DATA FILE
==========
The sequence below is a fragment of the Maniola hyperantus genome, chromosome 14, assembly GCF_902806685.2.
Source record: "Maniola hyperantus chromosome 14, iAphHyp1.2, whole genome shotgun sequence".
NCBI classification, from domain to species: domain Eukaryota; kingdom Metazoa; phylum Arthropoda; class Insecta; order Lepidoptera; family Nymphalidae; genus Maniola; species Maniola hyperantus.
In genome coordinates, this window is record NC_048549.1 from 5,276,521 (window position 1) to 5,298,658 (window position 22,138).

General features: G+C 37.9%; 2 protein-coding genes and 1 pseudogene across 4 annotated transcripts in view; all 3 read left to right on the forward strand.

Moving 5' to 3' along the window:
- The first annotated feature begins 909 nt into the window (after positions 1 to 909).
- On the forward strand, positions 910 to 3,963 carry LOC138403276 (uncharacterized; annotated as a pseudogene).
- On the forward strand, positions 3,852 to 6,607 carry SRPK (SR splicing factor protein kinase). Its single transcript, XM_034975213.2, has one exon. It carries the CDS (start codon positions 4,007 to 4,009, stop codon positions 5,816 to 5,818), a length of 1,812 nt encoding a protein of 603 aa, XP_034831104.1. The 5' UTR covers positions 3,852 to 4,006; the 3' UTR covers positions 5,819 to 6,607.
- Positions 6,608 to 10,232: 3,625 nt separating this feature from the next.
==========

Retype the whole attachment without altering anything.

The sequence below is a fragment of the Maniola hyperantus genome, chromosome 14, assembly GCF_902806685.2.
Source record: "Maniola hyperantus chromosome 14, iAphHyp1.2, whole genome shotgun sequence".
NCBI classification, from domain to species: domain Eukaryota; kingdom Metazoa; phylum Arthropoda; class Insecta; order Lepidoptera; family Nymphalidae; genus Maniola; species Maniola hyperantus.
In genome coordinates, this window is record NC_048549.1 from 5,276,521 (window position 1) to 5,298,658 (window position 22,138).

General features: G+C 37.9%; 2 protein-coding genes and 1 pseudogene across 4 annotated transcripts in view; all 3 read left to right on the forward strand.

Moving 5' to 3' along the window:
- The first annotated feature begins 909 nt into the window (after positions 1 to 909).
- On the forward strand, positions 910 to 3,963 carry LOC138403276 (uncharacterized; annotated as a pseudogene).
- On the forward strand, positions 3,852 to 6,607 carry SRPK (SR splicing factor protein kinase). Its single transcript, XM_034975213.2, has one exon. It carries the CDS (start codon positions 4,007 to 4,009, stop codon positions 5,816 to 5,818), a length of 1,812 nt encoding a protein of 603 aa, XP_034831104.1. The 5' UTR covers positions 3,852 to 4,006; the 3' UTR covers positions 5,819 to 6,607.
- Positions 6,608 to 10,232: 3,625 nt separating this feature from the next.